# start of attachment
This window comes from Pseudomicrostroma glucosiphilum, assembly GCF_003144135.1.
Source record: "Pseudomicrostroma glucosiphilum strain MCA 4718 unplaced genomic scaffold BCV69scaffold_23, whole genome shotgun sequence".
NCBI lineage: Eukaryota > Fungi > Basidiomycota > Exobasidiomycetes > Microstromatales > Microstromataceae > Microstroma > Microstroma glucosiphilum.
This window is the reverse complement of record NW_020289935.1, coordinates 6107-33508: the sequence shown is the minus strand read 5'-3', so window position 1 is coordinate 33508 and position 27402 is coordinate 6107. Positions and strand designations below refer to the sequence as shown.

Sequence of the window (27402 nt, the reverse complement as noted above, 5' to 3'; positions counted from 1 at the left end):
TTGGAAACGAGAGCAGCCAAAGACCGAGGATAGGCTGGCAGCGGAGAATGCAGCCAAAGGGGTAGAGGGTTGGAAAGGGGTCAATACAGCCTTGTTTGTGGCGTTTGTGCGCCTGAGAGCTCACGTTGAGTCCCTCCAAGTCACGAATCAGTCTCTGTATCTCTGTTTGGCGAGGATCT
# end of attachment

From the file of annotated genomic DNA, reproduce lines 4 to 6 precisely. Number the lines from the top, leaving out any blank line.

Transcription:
This window is the reverse complement of record NW_020289935.1, coordinates 6107-33508: the sequence shown is the minus strand read 5'-3', so window position 1 is coordinate 33508 and position 27402 is coordinate 6107. Positions and strand designations below refer to the sequence as shown.

Sequence of the window (27402 nt, the reverse complement as noted above, 5' to 3'; positions counted from 1 at the left end):
TTGGAAACGAGAGCAGCCAAAGACCGAGGATAGGCTGGCAGCGGAGAATGCAGCCAAAGGGGTAGAGGGTTGGAAAGGGGTCAATACAGCCTTGTTTGTGGCGTTTGTGCGCCTGAGAGCTCACGTTGAGTCCCTCCAAGTCACGAATCAGTCTCTGTATCTCTGTTTGGCGAGGATCT